Wesley picks us up and it’ll be one of the few times Felix lets me ride shotgun, because he seldom gets the passenger seat, plus he hasn’t stopped talking since he was born, making him especially good company for grown-ups during car trips. During our first few minutes together Wesley’s love for her home state quickly starts to show, in part perhaps because she’s doing her job well, but she’s also a 7th-generation Texan. And something tells me you can’t fake a love of Texas if you’re that many generations deep.
I also learn that Wesley’s parents are cattle ranchers and that she’s the sixth great grandniece of James K. Polk, who through a prescient game of long ball must have really wanted me to come to Frisco, too: Polk’s notable bill signings while 11th President of the United States included annexing Texas as the 28th state of the Union.
From the Frisco fact sheet Wesley has supplied I also learn that the population of Frisco more than quintupled between 1990 and 2000 and more than tripled between 2000 and 2010. Many residents have migrated north from Dallas. And Frisco is also something of a playground for locals: 85% of the city’s visitation is comprised of day-trippers. So evidently Frisco is a nice place to visit and perhaps you would want to live here.
Frisco is a gateway to video games and queso
During two getaways to the Strong Museum of Play in Rochester, one of which was during the aforementioned father-son trip, I got a chill when I saw how the museum curators reverently placed video game consoles behind panes of glass, cherishing them as historical artifacts, though not ancient ones, I would suggest, as many of these gaming systems are part of my childhood.
I got that same little chill in Frisco when Wesley let us loose in the National Videogame Museum, which despite packing in many thousands of samples of video game memorabilia and hardware and software is a spartan and clean industrial space, and not sticky, cluttered, and dark, which perhaps would have been a too-on-the-nose homage to gamers, myself included.
The museum is organized by stages that helpfully reinforce the timeline of gaming evolution. And as easy as it would be to work your way through here sequentially, the fact-covered walls and displays and shelves — happily groaning with consoles, monitors, gaming cartridges, and circuit boards — lend themselves to wandering as you’re distracted by literally the next shiny new object wherever you turn.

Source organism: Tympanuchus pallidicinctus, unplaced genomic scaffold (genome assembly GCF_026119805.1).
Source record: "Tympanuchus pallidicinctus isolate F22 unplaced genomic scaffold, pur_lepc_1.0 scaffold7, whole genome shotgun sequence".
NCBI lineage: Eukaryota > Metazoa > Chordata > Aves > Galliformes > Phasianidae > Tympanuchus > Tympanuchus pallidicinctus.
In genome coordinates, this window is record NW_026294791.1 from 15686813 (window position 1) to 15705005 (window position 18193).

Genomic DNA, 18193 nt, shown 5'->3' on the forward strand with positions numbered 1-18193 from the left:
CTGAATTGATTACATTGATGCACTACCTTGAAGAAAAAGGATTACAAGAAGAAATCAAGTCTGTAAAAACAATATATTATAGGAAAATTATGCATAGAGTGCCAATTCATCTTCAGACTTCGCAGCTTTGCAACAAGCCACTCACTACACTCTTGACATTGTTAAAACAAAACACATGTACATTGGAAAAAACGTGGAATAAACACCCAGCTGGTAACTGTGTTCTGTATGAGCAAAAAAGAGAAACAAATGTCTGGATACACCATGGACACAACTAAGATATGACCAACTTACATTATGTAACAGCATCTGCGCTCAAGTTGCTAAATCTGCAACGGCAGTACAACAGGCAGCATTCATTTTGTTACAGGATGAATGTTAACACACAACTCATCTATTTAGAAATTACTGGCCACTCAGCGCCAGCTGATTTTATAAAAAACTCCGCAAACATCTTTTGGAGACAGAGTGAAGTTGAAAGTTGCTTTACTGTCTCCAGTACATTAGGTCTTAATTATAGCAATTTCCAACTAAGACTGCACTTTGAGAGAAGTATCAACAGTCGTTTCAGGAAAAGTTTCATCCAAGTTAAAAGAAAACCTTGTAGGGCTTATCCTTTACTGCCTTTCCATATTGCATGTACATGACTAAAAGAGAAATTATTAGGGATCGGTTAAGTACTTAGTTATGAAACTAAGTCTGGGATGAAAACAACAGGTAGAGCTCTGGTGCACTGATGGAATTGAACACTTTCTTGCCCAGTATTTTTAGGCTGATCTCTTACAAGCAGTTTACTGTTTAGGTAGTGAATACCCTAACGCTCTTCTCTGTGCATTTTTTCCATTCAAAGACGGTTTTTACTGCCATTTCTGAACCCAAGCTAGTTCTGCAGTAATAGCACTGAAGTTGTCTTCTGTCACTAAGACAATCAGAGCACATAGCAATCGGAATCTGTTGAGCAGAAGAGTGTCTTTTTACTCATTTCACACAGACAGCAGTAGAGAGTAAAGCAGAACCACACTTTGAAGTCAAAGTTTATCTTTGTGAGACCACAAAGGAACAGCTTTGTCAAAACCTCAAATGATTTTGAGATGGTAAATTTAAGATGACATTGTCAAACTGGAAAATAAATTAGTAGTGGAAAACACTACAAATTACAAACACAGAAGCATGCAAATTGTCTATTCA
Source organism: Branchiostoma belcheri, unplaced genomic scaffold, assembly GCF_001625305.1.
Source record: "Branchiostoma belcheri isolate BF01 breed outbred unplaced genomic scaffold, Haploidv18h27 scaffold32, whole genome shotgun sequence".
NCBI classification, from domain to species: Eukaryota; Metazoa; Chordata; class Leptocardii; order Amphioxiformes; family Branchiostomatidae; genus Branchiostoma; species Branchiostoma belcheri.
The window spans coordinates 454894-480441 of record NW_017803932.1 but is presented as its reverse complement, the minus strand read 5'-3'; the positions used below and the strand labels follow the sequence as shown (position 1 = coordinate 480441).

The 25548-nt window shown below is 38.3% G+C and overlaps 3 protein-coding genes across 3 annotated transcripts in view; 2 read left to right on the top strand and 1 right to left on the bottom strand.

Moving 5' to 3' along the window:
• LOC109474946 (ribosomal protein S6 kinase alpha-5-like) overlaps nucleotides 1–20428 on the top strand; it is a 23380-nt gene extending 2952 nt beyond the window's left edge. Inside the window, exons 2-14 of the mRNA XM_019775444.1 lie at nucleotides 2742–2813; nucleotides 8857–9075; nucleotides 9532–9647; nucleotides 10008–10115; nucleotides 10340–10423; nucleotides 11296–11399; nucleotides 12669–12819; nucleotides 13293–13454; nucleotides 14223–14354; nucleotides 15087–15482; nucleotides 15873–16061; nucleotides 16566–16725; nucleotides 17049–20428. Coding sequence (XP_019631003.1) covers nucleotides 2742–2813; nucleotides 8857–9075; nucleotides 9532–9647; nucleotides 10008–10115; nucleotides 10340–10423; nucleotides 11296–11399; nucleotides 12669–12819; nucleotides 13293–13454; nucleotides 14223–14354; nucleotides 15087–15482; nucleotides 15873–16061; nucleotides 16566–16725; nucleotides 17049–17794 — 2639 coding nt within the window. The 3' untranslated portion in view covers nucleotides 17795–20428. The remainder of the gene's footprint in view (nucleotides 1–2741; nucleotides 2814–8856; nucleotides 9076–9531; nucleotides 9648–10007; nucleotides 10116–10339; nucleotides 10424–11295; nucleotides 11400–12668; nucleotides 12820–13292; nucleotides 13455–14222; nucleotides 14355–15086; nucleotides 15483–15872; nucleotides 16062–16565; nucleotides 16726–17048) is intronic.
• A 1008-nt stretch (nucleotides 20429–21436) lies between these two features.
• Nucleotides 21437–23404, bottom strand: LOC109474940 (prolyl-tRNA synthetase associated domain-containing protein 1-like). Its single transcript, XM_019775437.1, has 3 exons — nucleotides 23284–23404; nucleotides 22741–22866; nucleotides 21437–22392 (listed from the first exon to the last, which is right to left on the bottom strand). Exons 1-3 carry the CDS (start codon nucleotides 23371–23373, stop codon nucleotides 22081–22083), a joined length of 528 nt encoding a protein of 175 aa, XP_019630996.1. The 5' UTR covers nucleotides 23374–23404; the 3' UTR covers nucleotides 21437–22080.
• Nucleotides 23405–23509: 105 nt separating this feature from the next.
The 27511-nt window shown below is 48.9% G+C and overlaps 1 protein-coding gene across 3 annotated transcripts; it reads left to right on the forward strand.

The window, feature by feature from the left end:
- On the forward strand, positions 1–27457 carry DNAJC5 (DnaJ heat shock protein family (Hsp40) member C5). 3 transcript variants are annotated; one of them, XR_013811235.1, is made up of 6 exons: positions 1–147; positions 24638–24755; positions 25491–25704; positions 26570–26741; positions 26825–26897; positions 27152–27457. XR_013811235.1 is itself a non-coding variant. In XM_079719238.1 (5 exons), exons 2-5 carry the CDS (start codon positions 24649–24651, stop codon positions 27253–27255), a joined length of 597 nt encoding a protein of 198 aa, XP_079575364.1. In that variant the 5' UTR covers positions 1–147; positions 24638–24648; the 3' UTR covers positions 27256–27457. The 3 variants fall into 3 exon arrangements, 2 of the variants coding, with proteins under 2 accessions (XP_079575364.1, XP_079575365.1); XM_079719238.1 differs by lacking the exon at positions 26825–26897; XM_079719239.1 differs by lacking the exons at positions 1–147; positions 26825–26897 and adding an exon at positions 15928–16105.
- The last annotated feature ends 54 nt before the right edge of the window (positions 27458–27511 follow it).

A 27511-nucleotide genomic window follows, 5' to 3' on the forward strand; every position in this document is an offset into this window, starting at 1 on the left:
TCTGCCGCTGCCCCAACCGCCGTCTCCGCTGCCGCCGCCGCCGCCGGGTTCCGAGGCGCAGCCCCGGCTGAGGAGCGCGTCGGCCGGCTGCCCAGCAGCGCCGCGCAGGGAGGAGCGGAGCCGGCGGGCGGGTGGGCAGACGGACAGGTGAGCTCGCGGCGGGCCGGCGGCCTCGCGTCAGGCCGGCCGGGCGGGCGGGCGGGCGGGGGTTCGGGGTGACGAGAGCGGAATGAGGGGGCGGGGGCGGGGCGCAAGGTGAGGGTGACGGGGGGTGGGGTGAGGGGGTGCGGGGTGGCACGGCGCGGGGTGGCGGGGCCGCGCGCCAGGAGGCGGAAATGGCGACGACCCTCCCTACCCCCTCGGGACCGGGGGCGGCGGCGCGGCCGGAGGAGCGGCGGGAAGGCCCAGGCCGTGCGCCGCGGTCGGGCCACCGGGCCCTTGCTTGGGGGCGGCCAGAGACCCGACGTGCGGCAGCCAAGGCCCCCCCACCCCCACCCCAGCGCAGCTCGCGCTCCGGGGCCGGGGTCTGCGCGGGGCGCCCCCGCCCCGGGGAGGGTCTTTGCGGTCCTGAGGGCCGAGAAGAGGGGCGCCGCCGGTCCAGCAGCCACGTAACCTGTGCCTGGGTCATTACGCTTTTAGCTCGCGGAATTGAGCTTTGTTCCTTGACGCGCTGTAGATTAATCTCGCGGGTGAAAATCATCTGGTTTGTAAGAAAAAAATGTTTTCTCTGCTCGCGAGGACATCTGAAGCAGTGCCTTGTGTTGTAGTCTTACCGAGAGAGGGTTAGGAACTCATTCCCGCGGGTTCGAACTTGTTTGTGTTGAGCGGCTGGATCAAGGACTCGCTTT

Amid the displays are interactive elements like the world’s largest Pong console and a long table of home computers throughout history. Felix tries out some of the console games that made their mark way before his time, like the Resident Evil games, but whose gameplay and characters, he quickly appreciated, paved the way for the games we have played throughout his young life on Playstation, Xbox, Wii, Nintendo Switch and our phones. And despite our mutual pledge to limit our phone time our cameras are out all the time in this place because it’s both a gamer’s shrine and buffet.
And my expectations for gaming and darkness — minus the stickiness and most of the clutter — are rewarded when we stumble back in time into a replicated 80s arcade. While Felix is seeing these massive cabinets with monitors and joysticks for the first time, I momentarily return to my childhood to see if after knocking out Glass Joe and Piston Hurricane in “Punch Out” I can put down Bald Bull, which Past Paul was only able to do once — Present Paul succeeds once more.
And I take several turns relishing “Star Wars,” whose graphics resemble nothing more than bright little staples that take the form of tie fighters and the contours of the Death Star, but oh how exciting when those bright staples blow apart on screen, graphically a masterpiece in the 80’s and a simple pleasure now, but no less thrilling. Can you feel me, fellow nerds?